Watt becomes NFL's highest paid def player, surpassing 6-year, $96-mill Bills gave ex-Texan Mario Williams, who got $50 mill guaranteed— Chris Mortensen (@mortreport) September 2, 2014
Bart Hubbuch of the New York Post provided his snap take on the reported deal:
Wow, J.J. Watt still had two years left on his contract. The Texans' willingness to tear that up and keep a young star happy is impressive.— Bart Hubbuch (@HubbuchNYP) September 2, 2014
Talk of contract negotiations escalated in August when Watt discussed his desire to be recognized like other stars of his draft class, via the Houston Chronicle's Brian T. Smith:
When you look around the league and you see a couple guys from the 2011 draft class get contracts, it’s just nice to see appreciation being shown. With the new (collective bargaining agreement), I think one of the goals was to make guys earn their pay. No more big paydays up front. … When a team gives a contract after the third year, they’re saying, ‘We think you’ve earned this.’ And so, I don’t know if (the Texans) feel that way or not. But I sure hope I’ve put in all the work and I’ve put in everything I can do to hopefully earn it.
Saying he "earned it" would probably still be an understatement.
Following an up-and-down rookie campaign, Watt morphed into one of the most feared defensive players on the planet in 2012. So good he garnered talk as an MVP candidate, the Wisconsin product finished with 20.5 sacks and 16 pass deflections.
“Two years ago was the best defensive line play in the history of football,” said former coach Wade Phillips—who has worked with legends such as Bruce Smith and Reggie White—per Grantland's Robert Mays.
As the entire Texans team struggled in 2013, Watt's mainstream numbers weren't as impressive, but he remained just as unblockable. According to Pro Football Focus' grading system, no player at the same position was even in the same sphere:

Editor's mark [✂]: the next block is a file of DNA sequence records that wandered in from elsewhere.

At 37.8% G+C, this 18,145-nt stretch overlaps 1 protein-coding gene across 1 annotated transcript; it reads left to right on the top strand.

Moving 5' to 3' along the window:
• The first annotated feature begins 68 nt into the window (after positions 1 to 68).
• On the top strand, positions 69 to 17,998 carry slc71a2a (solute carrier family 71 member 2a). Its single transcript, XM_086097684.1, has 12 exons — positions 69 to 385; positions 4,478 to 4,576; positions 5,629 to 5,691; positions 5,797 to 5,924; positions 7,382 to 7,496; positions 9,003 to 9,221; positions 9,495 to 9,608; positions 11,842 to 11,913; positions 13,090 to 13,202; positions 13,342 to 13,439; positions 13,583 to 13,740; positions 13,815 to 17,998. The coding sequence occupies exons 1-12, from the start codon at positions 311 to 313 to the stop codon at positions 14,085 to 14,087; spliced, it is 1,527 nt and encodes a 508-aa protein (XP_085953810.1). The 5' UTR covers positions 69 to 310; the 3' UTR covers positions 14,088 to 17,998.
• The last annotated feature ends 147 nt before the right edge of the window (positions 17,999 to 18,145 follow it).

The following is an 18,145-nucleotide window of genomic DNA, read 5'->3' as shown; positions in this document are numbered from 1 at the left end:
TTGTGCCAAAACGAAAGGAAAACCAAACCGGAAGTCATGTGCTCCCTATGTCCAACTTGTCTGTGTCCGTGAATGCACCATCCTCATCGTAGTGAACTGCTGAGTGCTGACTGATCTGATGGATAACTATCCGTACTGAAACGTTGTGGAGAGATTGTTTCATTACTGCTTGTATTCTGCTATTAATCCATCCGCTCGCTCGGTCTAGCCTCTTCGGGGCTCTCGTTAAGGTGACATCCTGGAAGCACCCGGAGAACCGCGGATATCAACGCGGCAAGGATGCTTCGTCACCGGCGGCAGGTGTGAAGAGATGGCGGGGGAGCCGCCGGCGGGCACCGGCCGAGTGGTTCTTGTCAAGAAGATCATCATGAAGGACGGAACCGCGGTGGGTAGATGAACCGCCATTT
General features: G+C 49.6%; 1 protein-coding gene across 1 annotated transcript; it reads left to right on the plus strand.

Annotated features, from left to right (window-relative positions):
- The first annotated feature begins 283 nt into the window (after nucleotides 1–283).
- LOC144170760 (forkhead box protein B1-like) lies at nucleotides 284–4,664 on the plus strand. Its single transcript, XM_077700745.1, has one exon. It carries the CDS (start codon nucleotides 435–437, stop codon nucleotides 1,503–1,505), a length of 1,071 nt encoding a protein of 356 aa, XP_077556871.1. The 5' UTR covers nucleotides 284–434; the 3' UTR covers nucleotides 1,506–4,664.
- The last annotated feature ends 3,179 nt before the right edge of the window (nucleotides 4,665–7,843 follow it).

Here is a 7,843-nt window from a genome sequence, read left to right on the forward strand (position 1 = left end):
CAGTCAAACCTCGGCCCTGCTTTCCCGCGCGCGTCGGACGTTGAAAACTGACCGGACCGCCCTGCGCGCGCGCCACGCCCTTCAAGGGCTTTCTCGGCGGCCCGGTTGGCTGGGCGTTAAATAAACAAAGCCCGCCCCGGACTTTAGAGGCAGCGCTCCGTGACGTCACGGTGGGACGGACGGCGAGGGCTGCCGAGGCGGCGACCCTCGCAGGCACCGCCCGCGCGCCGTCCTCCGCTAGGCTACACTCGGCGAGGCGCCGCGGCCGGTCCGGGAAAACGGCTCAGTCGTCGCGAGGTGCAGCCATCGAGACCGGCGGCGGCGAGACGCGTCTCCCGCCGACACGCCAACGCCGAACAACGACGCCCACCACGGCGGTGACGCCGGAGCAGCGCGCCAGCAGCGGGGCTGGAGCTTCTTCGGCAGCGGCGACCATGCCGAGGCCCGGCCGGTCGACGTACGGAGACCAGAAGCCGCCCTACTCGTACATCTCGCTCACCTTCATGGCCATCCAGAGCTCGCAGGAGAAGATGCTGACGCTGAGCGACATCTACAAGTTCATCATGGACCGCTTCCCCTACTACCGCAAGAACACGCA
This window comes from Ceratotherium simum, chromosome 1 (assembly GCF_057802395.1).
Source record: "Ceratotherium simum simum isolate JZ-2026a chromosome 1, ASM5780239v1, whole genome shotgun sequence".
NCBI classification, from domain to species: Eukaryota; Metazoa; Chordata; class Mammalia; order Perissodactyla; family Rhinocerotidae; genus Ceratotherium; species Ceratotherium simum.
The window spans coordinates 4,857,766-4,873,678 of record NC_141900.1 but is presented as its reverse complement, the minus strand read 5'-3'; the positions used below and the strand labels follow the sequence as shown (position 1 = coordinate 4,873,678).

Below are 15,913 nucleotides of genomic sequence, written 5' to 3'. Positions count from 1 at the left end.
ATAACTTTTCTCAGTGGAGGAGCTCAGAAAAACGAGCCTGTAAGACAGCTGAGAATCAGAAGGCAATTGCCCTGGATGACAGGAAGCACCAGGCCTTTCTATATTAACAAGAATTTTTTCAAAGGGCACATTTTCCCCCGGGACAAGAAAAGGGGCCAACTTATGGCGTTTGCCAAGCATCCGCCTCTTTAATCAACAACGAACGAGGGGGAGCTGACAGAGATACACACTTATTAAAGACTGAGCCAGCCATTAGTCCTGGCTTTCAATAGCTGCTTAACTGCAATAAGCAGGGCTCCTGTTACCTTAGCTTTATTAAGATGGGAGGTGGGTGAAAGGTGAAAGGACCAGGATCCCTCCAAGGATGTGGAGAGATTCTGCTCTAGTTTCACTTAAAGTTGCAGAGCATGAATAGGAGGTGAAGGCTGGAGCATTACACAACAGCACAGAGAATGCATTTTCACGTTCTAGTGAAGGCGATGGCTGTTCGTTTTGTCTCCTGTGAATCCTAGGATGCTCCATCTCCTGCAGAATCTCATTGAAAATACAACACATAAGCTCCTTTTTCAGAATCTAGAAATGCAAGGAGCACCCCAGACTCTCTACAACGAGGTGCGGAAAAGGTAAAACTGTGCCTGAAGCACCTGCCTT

JJ Watt has almost 3x the grade of any other 3-4 DE this season: 61.3 vs 21.0 for the next best.— Pro Football Focus (@PFF) November 16, 2013
And if you think the barrels of money will alter the 25-year-old's production or progression, think again. Few players have a work ethic on par with Watt's. Mays wrote a feature on the subject, while Sports Illustrated's Peter King provided a telling story:
ENGLEWOOD, Colo.-Post-practice, Texans walked off field. Watt went to individual sled, knelt before it. Did 4 sets of 8 punches on sled.— Peter King (@SI_PeterKing) August 19, 2014
I thought, "Maybe that's why he's the best defensive player in football."— Peter King (@SI_PeterKing) August 19, 2014
If anything, Watt is the kind of player who will want to make sure he lives up to this kind of massive raise. And considering what he did while on his rookie contract, that's a scary thought.
Either way, he's a once-in-a-generation player, and now the Texans can rest easy that he'll be in Houston for for the foreseeable future. Throw in physical freak Jadeveon Clowney, and quarterbacks in the AFC South aren't going to feel safe for a very long time.